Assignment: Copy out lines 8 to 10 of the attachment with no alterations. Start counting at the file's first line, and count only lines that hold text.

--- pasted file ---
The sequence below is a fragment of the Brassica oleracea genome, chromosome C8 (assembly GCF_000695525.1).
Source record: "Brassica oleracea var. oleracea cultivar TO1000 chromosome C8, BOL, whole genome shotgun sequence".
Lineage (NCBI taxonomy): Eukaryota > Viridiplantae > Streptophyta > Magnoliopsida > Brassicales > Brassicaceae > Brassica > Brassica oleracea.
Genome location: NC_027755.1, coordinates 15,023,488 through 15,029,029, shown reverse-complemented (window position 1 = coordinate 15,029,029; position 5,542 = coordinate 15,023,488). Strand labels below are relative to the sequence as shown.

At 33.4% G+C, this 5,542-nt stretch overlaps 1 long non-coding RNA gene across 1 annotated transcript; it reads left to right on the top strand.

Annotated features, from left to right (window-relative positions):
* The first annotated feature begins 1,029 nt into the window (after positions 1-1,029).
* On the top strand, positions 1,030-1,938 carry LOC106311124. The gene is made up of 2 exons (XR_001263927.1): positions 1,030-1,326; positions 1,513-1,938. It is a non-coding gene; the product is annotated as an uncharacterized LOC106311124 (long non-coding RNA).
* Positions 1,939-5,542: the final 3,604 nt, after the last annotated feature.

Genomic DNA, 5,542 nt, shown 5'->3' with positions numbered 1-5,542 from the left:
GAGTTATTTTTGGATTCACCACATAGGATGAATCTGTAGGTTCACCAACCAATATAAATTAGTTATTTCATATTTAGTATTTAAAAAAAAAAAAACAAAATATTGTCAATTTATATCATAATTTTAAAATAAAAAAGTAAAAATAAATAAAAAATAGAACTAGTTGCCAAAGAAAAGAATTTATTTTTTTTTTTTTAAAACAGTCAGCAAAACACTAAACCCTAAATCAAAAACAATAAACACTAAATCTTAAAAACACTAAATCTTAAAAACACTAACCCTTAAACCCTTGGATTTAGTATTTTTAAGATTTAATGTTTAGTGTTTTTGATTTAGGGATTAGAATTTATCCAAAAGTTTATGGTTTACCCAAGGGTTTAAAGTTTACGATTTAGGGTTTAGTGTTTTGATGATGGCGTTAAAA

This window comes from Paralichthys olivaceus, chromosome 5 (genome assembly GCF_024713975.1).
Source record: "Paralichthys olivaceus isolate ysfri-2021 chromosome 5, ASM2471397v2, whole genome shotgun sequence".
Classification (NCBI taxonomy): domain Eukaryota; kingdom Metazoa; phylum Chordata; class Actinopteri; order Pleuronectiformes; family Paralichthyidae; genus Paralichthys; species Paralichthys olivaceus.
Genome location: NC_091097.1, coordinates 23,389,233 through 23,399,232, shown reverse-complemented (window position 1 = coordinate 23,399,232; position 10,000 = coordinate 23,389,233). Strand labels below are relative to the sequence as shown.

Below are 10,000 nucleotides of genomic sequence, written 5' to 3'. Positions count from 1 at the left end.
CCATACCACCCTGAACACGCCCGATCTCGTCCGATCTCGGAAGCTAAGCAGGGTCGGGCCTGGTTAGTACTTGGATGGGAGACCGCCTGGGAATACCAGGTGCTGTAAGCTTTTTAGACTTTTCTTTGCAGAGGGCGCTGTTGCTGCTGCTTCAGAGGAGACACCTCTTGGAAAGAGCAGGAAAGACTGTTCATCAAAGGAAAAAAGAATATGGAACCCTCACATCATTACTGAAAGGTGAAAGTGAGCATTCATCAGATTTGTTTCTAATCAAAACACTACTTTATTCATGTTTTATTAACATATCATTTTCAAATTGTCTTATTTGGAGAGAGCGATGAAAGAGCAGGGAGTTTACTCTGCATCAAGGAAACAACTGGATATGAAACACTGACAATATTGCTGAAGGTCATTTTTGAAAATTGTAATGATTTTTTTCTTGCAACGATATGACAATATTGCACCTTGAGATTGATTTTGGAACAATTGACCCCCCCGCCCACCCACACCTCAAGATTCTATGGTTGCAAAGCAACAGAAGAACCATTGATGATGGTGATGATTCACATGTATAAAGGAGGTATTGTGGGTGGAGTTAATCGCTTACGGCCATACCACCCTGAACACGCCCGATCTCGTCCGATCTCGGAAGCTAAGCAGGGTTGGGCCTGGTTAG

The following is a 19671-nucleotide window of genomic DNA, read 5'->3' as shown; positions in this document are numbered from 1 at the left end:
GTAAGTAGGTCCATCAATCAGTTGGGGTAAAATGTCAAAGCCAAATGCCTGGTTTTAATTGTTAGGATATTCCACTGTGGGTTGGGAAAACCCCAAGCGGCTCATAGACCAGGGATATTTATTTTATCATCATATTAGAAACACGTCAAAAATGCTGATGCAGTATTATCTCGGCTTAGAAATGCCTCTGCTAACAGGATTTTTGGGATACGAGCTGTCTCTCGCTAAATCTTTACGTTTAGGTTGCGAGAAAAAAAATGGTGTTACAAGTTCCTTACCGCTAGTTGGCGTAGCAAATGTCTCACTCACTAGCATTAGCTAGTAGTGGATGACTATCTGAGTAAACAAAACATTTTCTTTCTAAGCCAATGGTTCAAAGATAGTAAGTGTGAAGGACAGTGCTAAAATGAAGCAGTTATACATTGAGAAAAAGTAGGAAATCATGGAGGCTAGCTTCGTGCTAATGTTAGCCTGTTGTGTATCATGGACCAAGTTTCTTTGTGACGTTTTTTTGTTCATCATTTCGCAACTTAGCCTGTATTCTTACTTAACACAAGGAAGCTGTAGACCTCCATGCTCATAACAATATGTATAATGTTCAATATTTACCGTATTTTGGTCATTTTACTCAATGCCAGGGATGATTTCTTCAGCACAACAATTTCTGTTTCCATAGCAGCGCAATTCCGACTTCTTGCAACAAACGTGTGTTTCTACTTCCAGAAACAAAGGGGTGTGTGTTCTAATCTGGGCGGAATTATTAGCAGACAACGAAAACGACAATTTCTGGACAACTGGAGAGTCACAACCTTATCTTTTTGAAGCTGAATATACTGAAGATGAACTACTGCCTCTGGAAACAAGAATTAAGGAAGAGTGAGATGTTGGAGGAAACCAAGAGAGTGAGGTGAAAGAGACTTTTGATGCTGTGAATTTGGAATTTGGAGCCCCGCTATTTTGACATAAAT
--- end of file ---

* On the top strand, positions 1,030-1,938 carry LOC106311124. The gene is made up of 2 exons (XR_001263927.1): positions 1,030-1,326; positions 1,513-1,938. It is a non-coding gene; the product is annotated as an uncharacterized LOC106311124 (long non-coding RNA).
* Positions 1,939-5,542: the final 3,604 nt, after the last annotated feature.

Genomic DNA, 5,542 nt, shown 5'->3' with positions numbered 1-5,542 from the left: